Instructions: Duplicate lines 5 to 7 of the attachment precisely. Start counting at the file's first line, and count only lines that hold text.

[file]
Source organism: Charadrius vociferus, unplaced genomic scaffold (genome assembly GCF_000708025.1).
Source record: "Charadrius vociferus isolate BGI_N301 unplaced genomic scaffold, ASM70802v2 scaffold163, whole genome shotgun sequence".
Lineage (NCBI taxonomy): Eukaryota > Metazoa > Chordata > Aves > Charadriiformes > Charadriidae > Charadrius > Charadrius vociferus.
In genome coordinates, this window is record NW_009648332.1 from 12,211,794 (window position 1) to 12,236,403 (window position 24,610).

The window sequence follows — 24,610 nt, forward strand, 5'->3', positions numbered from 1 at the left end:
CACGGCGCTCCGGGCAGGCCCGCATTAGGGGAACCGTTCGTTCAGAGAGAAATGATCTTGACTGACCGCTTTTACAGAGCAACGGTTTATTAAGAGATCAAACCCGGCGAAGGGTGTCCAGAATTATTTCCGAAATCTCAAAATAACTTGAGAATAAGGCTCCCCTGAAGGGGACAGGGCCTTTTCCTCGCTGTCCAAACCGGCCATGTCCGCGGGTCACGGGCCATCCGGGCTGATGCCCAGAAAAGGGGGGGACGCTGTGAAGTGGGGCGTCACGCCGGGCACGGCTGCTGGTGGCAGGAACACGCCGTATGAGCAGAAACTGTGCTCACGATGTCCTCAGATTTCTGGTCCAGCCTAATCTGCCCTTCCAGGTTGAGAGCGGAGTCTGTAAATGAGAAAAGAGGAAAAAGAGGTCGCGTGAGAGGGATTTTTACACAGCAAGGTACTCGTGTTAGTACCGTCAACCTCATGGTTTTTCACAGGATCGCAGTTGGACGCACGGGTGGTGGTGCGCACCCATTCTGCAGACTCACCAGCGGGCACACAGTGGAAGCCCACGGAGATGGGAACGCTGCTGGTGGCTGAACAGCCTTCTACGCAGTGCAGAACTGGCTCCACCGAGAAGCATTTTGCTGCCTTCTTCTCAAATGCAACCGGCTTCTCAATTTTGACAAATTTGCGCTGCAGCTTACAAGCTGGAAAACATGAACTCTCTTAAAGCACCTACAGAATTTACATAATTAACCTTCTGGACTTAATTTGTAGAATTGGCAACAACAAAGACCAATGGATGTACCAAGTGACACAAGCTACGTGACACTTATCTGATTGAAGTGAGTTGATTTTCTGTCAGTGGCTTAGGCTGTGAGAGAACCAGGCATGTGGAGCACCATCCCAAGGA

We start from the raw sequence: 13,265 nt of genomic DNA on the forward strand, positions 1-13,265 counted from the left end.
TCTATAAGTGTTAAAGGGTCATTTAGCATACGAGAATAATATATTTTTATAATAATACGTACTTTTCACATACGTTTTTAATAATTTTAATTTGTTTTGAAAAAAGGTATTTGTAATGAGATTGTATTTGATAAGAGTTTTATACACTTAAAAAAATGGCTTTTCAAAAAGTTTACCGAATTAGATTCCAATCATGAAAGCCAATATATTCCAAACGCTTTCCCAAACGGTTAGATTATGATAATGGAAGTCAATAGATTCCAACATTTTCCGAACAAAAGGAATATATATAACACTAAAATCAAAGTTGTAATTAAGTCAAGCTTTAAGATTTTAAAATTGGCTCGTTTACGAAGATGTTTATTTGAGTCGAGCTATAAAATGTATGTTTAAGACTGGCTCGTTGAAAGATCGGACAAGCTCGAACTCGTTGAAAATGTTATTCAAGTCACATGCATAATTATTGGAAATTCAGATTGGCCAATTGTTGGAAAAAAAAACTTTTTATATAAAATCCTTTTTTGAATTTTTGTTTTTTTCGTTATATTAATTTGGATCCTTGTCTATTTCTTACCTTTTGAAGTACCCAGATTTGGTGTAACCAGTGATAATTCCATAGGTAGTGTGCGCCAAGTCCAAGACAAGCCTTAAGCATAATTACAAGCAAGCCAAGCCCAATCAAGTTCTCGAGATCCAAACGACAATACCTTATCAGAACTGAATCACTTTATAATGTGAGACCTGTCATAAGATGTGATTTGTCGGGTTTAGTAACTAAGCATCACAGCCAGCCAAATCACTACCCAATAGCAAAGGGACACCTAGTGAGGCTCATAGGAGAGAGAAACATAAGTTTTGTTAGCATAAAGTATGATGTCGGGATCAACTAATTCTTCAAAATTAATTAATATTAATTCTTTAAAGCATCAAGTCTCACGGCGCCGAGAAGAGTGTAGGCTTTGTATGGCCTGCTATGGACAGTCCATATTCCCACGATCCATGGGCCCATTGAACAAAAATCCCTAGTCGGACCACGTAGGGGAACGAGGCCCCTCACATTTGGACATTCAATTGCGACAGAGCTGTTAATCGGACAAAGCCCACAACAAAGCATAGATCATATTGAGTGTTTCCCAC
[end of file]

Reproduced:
The window sequence follows — 24,610 nt, forward strand, 5'->3', positions numbered from 1 at the left end:
CACGGCGCTCCGGGCAGGCCCGCATTAGGGGAACCGTTCGTTCAGAGAGAAATGATCTTGACTGACCGCTTTTACAGAGCAACGGTTTATTAAGAGATCAAACCCGGCGAAGGGTGTCCAGAATTATTTCCGAAATCTCAAAATAACTTGAGAATAAGGCTCCCCTGAAGGGGACAGGGCCTTTTCCTCGCTGTCCAAACCGGCCATGTCCGCGGGTCACGGGCCATCCGGGCTGATGCCCAGAAAAGGGGGGGACGCTGTGAAGTGGGGCGTCACGCCGGGCACGGCTGCTGGTGGCAGGAACACGCCGTATGAGCAGAAACTGTGCTCACGATGTCCTCAGATTTCTGGTCCAGCCTAATCTGCCCTTCCAGGTTGAGAGCGGAGTCTGTAAATGAGAAAAGAGGAAAAAGAGGTCGCGTGAGAGGGATTTTTACACAGCAAGGTACTCGTGTTAGTACCGTCAACCTCATGGTTTTTCACAGGATCGCAGTTGGACGCACGGGTGGTGGTGCGCACCCATTCTGCAGACTCACCAGCGGGCACACAGTGGAAGCCCACGGAGATGGGAACGCTGCTGGTGGCTGAACAGCCTTCTACGCAGTGCAGAACTGGCTCCACCGAGAAGCATTTTGCTGCCTTCTTCTCAAATGCAACCGGCTTCTCAATTTTGACAAATTTGCGCTGCAGCTTACAAGCTGGAAAACATGAACTCTCTTAAAGCACCTACAGAATTTACATAATTAACCTTCTGGACTTAATTTGTAGAATTGGCAACAACAAAGACCAATGGATGTACCAAGTGACACAAGCTACGTGACACTTATCTGATTGAAGTGAGTTGATTTTCTGTCAGTGGCTTAGGCTGTGAGAGAACCAGGCATGTGGAGCACCATCCCAAGGA

We start from the raw sequence: 13,265 nt of genomic DNA on the forward strand, positions 1-13,265 counted from the left end.